Djibouti's economy is mostly concentrated in the service sector. Commercial activities revolve around the country's free trade policies and strategic location as a Red Sea transit point.
The country is strategically located near the world's busiest shipping lanes, controlling access to the Red Sea and Indian Ocean. It serves as a key refueling and transshipment center, and is the principal maritime port for imports to and exports from neighboring Ethiopia. To expand the modest industrial sector, a 56 megawatt geothermal power plant slated to be completed by 2018 is being constructed with the help of OPEC, the World Bank and the Global Environmental Facility.
Djibouti has experienced stable economic growth in recent years as a result of achievements in macroeconomic adjustment efforts. Fiscal adjustment measures included downsizing the civil service, implementing a pension reform that placed the system on a much stronger financial footing, and strengthening public expenditure institutions.
Principal exports from the region transiting Djibouti are coffee, salt, hides, dried beans, cereals, chalk, wax, wood charcoal, sheep and goats, bovine.
Djibouti provides services as both a transit port for the region and an international transshipment and refueling center. Imports, exports, and reexports - primarily of coffee from landlocked neighbor Ethiopia - represent 70% of port activity at Djibouti's container terminal.
The top export partners of Djibouti are Saudi Arabia, Egypt, India, Hong Kong and the Netherlands.
Djibouti is mostly barren, with little development in the agricultural and industrial sectors. The country has a harsh climate and limited natural resources. Due to limited rainfall, vegetables and fruits are the principal production crops, and other food items require importation.
The container terminal at the Port of Djibouti handles the bulk of the nation's trade. About 70% of the seaport's activity consists of imports to and exports from neighboring Ethiopia, which depends on the harbor as its main maritime outlet. The port also serves as an international refueling center and transshipment hub.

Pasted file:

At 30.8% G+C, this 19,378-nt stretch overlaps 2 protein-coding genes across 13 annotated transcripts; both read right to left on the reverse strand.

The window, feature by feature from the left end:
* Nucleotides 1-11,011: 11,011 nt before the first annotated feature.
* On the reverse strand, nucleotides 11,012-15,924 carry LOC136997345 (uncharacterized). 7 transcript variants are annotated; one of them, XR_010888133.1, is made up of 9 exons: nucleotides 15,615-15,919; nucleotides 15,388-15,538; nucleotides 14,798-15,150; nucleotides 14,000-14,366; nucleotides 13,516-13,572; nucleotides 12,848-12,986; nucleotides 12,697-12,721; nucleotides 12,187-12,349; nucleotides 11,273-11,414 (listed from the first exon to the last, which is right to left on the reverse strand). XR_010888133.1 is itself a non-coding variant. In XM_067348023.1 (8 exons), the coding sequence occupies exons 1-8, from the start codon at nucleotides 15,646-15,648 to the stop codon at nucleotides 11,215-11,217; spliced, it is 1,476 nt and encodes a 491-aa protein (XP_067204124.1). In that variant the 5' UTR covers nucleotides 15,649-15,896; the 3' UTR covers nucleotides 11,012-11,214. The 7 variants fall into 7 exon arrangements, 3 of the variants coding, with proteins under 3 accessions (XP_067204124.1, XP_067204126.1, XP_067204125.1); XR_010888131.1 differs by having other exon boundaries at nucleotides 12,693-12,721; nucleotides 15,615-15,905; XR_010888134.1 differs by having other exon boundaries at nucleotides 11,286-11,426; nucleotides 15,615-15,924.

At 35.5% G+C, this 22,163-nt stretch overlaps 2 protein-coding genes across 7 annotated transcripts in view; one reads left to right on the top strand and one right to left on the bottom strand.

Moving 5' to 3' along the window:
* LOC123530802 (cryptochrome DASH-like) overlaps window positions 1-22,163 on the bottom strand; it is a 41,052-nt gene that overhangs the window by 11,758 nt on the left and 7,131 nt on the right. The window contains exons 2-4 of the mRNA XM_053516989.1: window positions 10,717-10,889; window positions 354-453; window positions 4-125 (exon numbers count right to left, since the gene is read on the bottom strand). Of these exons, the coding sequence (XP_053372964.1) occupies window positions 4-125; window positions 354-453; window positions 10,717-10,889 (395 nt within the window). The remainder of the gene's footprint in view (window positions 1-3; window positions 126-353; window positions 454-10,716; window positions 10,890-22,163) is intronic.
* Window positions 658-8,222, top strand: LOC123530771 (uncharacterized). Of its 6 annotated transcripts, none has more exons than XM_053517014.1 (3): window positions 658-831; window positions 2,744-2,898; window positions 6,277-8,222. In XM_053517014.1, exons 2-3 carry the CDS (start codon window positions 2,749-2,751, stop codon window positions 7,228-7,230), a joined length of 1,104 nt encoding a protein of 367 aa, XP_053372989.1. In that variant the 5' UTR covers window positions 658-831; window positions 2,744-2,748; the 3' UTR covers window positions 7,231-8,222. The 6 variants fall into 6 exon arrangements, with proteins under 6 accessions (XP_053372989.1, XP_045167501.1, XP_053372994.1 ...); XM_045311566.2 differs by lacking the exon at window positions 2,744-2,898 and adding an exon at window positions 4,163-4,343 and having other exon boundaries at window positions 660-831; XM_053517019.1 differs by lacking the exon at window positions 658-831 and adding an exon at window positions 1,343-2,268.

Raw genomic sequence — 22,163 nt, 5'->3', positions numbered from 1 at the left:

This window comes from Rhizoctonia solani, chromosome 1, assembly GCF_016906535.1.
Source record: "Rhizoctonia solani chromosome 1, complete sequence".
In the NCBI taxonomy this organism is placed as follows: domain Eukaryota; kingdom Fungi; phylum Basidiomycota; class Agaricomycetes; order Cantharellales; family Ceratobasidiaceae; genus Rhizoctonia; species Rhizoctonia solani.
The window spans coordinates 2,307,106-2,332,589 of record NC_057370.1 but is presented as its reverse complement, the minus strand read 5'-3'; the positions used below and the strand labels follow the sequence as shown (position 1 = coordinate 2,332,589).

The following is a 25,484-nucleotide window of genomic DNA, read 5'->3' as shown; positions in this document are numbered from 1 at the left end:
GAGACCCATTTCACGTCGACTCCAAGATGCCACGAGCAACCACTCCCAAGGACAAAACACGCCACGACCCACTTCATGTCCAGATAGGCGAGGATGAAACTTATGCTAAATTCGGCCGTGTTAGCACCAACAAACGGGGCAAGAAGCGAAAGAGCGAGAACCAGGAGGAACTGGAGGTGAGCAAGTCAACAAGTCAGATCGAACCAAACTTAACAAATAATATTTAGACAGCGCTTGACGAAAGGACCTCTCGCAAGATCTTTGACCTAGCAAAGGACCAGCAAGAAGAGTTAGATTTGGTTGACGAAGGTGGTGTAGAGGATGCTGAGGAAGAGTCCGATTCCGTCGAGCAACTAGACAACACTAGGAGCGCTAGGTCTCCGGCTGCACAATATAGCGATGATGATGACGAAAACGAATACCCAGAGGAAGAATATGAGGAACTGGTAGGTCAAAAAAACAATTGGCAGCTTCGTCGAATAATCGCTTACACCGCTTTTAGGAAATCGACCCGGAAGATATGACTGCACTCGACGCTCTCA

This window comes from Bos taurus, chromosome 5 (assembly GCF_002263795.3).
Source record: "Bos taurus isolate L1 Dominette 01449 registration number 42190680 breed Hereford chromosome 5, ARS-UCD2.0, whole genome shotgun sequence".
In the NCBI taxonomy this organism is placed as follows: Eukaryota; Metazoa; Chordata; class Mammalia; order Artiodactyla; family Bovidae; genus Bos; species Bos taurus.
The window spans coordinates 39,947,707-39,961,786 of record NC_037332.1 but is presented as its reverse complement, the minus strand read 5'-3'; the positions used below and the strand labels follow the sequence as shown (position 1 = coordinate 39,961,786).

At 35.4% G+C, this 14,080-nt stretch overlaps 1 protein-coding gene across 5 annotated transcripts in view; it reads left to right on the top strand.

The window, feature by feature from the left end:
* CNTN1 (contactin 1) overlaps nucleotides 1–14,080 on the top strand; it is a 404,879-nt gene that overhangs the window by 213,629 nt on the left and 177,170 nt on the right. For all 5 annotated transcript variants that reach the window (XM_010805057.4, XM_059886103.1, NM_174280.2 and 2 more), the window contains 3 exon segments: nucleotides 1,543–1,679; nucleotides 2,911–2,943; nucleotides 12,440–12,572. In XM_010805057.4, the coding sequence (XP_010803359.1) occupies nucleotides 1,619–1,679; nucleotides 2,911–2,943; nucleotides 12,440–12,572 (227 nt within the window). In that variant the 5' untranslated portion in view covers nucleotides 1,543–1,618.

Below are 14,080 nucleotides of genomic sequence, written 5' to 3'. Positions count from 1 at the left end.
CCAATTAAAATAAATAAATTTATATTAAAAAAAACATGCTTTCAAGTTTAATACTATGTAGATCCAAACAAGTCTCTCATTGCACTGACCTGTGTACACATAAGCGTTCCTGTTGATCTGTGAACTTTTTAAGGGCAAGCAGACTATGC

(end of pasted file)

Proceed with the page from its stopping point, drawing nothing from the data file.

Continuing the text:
Djibouti's top imports are palm oil, ammonia, wheat, delivery trucks, vegetables and fruit.
The top import partners of Djibouti are China, India, Indonesia, Saudi Arabia and Ethiopia. The majority of its imports come from France. Most imports are consumed in Djibouti and the remainder goes to Ethiopia and Somalia.
Customs requirements of Djibouti
Djibouti Customs Contacts
Telephone: +(253) 21 32 52 02
Ministry of Foreign affairs and international cooperation
Telephone: +(253) 21 35 24 71
Djibouti is a country situated in the Horn of Africa, bordered by Eritrea, Ethiopia, Somalia, the Red Sea and the Gulf of Aden. The country is a member of the African, Caribbean, and Pacific Group of States, Common Market for Eastern and Southern Africa (COMESA), World Trade Organization, World Customs Organization, World Federation of Trade Unions and other international organizations.
Djibouti applies the COMESA common tariff as it follows:
- no tax on capital goods and raw materials
- 10% customs duty on intermediate products
- 25% on finished products
The average customs tariffs for different products is:
- textiles and fabrics such as silk, wool and cotton - 26 %.
- apparel 1-13%
- home furnishings – 13-26%
Product certification, labelling and packaging
Any business wishing to import products into Djibouti must have an importer's licence. For the clearance of goods imported into Djibouti, the national version of the COMESA customs declaration (DDCOM) is required irrespective of the amount of the imports. Djibouti does not apply any quantitative restrictions on imports.
There are certain products subject to sanitary inspection: live animals, cattle, shells, mother of pearl and corals, shellfish, hides and skins.
Ivory and animal skins must have a certificate of origin and a health certificate.
Food products of animal origin must have a sanitary certificate.
Imports of medicines, arms and ammunition are subject to licences issued by the Ministry of Health and the Ministry of the Interior.
Labels on bottles of natural mineral water or spring water must show the geographical origin of the underground source from which they come; the content in dissolved mineral salts and ion fluoride, the detailed composition of the eight major elements; the pH and total mineral content; the serial number. In addition to these basic indications, labels on mineralized waters must show the date of production and the sell-by date, as well as the origin of the untreated water and any treatments it has undergone.
The packaging of hazardous chemicals must show the symbols and information concerning the hazard and indicate safety measures.
Import of any dangerous products is prohibited.
The only products whose import is specifically banned are right-hand drive vehicles and non-biodegradable plastic bags.
Documents for import
- commercial invoice (preferably in French)
- waybill (air waybill for air freight)
- packing list
- delivery note from the shipping agency
- certificate of origin
- pro forma invoices